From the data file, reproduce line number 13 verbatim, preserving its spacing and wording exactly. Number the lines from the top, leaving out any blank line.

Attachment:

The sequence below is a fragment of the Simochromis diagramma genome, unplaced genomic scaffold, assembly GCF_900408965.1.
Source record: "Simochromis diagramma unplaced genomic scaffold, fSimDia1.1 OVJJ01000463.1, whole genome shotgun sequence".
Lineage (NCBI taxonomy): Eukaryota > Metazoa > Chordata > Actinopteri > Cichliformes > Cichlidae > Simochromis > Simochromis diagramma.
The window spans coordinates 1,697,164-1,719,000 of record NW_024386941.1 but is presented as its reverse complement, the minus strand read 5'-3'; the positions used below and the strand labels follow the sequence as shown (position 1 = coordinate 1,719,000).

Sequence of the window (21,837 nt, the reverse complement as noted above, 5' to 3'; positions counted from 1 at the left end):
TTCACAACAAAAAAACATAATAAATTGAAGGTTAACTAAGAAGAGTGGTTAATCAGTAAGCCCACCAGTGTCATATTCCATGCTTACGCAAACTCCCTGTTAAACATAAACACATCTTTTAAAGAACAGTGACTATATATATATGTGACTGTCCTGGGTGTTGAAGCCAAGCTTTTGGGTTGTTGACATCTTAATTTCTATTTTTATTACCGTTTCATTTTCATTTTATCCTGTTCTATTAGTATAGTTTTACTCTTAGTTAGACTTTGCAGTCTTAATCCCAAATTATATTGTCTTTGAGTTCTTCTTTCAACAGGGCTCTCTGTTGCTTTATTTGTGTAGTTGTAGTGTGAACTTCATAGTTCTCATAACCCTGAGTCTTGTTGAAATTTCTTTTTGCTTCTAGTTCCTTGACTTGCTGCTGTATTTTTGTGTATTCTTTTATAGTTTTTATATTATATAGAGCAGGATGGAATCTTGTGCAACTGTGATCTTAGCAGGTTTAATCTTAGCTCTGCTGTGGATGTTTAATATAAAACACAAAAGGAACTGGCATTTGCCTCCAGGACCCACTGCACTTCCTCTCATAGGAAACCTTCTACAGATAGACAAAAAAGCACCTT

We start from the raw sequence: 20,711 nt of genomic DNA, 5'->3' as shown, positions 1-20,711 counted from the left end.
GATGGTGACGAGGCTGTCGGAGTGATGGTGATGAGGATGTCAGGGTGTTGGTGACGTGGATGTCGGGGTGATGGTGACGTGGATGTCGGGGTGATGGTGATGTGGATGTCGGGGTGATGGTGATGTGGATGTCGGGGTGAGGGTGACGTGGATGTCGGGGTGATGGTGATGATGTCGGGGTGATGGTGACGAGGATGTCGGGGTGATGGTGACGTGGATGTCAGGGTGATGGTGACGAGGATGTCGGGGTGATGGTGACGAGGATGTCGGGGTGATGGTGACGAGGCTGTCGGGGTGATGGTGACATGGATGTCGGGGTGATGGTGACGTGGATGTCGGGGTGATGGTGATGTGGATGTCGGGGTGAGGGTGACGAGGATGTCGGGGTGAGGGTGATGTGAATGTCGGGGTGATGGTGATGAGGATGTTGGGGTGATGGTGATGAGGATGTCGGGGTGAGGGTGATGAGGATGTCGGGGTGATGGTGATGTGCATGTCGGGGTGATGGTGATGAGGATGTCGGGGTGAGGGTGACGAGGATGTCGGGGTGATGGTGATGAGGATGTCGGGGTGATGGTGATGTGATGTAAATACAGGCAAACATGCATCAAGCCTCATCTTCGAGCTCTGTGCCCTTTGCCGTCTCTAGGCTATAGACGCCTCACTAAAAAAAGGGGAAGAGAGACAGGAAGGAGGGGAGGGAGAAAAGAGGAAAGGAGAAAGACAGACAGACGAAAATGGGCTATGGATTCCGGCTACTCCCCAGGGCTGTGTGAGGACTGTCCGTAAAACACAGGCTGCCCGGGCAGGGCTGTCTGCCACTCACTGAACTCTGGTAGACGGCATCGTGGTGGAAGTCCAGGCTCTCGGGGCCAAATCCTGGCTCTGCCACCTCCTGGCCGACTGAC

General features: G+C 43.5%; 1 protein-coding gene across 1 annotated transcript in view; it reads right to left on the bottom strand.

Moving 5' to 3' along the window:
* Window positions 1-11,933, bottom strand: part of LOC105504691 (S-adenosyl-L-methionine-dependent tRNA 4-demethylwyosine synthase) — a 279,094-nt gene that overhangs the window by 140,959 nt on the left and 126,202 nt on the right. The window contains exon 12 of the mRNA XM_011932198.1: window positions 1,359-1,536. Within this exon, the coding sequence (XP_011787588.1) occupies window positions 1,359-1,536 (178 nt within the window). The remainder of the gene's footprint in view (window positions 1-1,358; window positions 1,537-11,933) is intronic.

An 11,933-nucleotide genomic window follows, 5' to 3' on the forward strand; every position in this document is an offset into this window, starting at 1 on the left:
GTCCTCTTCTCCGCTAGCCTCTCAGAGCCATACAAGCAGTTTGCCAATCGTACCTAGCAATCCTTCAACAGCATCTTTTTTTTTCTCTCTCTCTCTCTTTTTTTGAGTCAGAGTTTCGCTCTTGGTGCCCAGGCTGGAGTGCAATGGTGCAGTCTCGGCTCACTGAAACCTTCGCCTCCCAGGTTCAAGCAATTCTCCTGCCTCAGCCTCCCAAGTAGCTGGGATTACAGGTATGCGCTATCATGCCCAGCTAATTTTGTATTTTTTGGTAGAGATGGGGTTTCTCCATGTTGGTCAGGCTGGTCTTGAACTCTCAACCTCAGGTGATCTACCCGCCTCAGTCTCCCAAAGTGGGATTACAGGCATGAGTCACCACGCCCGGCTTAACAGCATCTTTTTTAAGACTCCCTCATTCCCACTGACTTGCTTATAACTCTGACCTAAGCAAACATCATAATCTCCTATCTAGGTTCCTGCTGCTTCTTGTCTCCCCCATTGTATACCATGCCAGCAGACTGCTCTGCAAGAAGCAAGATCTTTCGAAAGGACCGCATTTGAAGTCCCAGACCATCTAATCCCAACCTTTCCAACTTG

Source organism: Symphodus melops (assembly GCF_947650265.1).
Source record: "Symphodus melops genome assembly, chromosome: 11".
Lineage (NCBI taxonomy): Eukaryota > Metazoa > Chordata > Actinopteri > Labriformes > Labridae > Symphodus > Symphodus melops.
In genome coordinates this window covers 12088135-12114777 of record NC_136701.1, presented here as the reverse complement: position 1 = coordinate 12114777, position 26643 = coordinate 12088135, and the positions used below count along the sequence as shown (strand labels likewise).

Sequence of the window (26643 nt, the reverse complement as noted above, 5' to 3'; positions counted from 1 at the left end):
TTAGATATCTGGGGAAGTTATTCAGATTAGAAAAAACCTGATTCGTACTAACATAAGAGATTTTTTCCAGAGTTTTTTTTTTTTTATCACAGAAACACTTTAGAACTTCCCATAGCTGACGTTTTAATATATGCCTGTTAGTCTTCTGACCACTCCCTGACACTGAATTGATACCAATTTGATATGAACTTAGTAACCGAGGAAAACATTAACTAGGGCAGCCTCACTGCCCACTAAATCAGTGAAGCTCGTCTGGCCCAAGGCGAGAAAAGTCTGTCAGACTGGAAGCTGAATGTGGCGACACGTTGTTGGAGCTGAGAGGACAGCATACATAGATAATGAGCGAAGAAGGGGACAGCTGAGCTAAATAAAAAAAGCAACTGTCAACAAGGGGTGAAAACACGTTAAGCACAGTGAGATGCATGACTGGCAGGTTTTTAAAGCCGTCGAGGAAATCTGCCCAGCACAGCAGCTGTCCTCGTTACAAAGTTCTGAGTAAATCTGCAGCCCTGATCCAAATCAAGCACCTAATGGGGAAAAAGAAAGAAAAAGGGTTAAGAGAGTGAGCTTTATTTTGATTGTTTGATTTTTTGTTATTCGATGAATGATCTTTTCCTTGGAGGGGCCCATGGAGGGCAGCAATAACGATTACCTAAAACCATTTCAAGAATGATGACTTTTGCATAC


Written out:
GTCCTCTTCTCCGCTAGCCTCTCAGAGCCATACAAGCAGTTTGCCAATCGTACCTAGCAATCCTTCAACAGCATCTTTTTTTTTCTCTCTCTCTCTCTTTTTTTGAGTCAGAGTTTCGCTCTTGGTGCCCAGGCTGGAGTGCAATGGTGCAGTCTCGGCTCACTGAAACCTTCGCCTCCCAGGTTCAAGCAATTCTCCTGCCTCAGCCTCCCAAGTAGCTGGGATTACAGGTATGCGCTATCATGCCCAGCTAATTTTGTATTTTTTGGTAGAGATGGGGTTTCTCCATGTTGGTCAGGCTGGTCTTGAACTCTCAACCTCAGGTGATCTACCCGCCTCAGTCTCCCAAAGTGGGATTACAGGCATGAGTCACCACGCCCGGCTTAACAGCATCTTTTTTAAGACTCCCTCATTCCCACTGACTTGCTTATAACTCTGACCTAAGCAAACATCATAATCTCCTATCTAGGTTCCTGCTGCTTCTTGTCTCCCCCATTGTATACCATGCCAGCAGACTGCTCTGCAAGAAGCAAGATCTTTCGAAAGGACCGCATTTGAAGTCCCAGACCATCTAATCCCAACCTTTCCAACTTG